I’m definitely pleased that I chose the WMR…it has lots of ‘bang’, without the expense of centerfires, plus it is definitely proving to be more accurate than I was led to believe. Actually managed a couple of 3/4″ groups at 100yds…a range that was uptil now just impossible with our sub 500fps airguns.
        Yet the great thing about air rifles is that last night shooting in my basement at 10m with my 853c was just as rewarding as the Savage at 100yds.
        Anyhoo…the sniper report will have to wait a couple of weeks. Though it melted very quickly (quick enough that we were able to go to the range yesterday), the day we were to go with the police tactical team…well after a week of nice spring weather we woke up Thursday to 25cm (about 10″) of heavy wet snow.
        Although in reality I was game to head out (I used to rally a Lotus Cortina in the 70’s) my police friend said he’d rather we not chance it. He said that if we did get into an accident that it could negatively affect their ability to have a member of the public tag along in the future.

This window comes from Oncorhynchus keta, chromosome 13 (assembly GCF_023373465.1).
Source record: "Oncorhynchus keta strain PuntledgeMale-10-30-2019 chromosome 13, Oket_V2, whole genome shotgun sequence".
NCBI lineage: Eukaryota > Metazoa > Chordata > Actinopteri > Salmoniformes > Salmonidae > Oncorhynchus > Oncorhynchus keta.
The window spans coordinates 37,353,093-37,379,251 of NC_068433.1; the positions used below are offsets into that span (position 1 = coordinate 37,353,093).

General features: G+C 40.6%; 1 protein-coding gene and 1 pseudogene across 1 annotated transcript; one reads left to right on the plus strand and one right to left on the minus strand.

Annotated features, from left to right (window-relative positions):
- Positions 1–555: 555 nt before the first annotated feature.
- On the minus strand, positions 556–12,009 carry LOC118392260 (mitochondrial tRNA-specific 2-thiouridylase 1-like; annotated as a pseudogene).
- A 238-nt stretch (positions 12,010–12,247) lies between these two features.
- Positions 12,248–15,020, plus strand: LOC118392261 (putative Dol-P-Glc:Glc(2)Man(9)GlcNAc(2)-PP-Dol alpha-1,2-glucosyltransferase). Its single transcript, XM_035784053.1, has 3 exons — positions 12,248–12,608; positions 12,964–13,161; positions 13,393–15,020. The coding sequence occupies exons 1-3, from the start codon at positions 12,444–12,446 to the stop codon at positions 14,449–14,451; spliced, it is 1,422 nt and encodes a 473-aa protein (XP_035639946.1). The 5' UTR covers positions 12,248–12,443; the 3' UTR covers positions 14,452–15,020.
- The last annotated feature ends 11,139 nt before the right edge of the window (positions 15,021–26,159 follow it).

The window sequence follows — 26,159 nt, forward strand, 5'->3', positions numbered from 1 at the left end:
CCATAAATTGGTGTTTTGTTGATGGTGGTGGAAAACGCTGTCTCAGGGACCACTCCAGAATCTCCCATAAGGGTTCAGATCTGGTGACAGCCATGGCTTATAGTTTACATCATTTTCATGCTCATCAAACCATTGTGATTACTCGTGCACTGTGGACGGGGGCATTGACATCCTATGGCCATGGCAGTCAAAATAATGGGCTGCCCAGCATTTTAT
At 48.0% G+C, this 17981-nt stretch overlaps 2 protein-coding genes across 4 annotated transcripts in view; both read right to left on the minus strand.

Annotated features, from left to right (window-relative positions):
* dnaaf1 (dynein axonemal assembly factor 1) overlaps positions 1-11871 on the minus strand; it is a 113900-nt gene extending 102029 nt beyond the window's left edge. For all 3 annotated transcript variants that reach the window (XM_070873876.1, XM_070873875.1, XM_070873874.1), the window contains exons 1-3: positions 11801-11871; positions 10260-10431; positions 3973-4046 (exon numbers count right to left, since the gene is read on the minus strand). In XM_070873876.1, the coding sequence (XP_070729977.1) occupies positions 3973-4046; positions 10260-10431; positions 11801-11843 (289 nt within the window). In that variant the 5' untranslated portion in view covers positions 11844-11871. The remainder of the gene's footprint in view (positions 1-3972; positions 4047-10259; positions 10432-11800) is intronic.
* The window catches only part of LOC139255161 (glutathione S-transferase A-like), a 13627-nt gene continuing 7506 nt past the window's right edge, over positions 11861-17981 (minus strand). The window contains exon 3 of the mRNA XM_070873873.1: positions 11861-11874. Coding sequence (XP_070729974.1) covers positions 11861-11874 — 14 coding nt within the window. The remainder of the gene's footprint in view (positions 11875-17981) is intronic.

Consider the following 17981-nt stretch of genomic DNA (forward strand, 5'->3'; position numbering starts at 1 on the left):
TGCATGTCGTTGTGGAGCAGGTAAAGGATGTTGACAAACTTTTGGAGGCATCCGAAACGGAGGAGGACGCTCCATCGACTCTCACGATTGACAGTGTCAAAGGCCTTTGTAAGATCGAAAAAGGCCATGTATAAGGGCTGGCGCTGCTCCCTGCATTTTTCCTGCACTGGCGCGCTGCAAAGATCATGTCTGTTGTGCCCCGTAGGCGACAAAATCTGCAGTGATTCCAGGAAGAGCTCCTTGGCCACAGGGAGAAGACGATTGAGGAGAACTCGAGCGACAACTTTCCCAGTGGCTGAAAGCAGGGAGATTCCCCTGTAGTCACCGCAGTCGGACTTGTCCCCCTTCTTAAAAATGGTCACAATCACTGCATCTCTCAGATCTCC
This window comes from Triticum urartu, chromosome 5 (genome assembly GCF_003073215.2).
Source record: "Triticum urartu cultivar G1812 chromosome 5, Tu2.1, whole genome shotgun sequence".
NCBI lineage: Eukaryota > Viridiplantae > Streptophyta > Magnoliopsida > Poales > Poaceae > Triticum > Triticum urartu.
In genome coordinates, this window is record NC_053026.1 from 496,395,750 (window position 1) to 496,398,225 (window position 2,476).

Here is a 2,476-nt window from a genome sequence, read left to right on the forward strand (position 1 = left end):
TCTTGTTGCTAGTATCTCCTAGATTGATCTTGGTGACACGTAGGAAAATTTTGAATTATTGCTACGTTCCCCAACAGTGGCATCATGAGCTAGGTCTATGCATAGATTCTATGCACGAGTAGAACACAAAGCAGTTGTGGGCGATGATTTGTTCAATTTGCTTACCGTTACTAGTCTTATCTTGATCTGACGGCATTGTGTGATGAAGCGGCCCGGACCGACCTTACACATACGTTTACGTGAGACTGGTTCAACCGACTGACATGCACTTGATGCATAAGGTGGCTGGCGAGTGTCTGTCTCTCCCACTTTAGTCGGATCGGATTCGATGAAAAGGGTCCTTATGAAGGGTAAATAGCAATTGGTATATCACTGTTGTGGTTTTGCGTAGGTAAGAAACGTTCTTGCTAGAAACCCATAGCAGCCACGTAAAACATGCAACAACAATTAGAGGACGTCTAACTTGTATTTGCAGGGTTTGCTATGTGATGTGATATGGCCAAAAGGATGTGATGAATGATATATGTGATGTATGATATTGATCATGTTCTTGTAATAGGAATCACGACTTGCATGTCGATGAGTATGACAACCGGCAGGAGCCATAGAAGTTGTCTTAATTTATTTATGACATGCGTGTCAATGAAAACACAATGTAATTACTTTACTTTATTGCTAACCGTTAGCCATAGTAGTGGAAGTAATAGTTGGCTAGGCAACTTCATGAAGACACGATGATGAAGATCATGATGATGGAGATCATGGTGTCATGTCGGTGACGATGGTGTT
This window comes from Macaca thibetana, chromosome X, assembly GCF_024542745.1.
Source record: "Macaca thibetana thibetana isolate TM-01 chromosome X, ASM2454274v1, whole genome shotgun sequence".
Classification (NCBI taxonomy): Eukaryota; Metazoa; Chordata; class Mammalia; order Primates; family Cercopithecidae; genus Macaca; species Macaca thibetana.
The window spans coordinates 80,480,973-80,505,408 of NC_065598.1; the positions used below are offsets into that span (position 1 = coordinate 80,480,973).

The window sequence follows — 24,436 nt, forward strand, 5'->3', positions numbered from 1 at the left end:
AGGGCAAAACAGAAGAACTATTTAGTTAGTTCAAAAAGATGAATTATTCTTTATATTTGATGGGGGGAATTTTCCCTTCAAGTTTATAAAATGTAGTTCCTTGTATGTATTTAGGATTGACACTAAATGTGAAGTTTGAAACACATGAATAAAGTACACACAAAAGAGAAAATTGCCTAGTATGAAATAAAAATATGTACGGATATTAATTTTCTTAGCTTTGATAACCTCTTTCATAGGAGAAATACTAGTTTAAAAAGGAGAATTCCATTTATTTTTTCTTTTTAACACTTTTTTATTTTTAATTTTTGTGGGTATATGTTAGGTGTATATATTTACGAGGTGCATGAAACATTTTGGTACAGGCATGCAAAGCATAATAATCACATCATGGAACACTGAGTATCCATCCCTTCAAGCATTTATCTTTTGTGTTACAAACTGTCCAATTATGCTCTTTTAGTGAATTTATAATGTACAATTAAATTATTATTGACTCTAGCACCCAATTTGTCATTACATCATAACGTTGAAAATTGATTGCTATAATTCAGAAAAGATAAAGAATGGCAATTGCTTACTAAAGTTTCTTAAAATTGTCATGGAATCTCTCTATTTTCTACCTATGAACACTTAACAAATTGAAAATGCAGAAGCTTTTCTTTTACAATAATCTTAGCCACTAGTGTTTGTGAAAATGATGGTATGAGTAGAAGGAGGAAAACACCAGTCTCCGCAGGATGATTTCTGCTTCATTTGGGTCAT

So the sniper ‘event’ will have to wait…they practice the first Thursday of the month. But, he said to make up for it (like he has to) that in the next week or so if I can arrange a morning off from the boys school he will give us a tour of the Tactical Front Line, including a half hour on the pistol range.
        My boys say they always have the best ‘show and tells’ at school.

  6. Ear protection is really needed. Forty years of shooting has caused hearing loss in my left ear. It’s not bad but it’s there. These days, I use double protection. Plugs and muffs. I do use the plugs alone for hunting. It’s a must if you want to avoid problems in the future. Also, don’t forget protection in other high noise situation. Things like lawn mowers, chain saws, power tools, etc.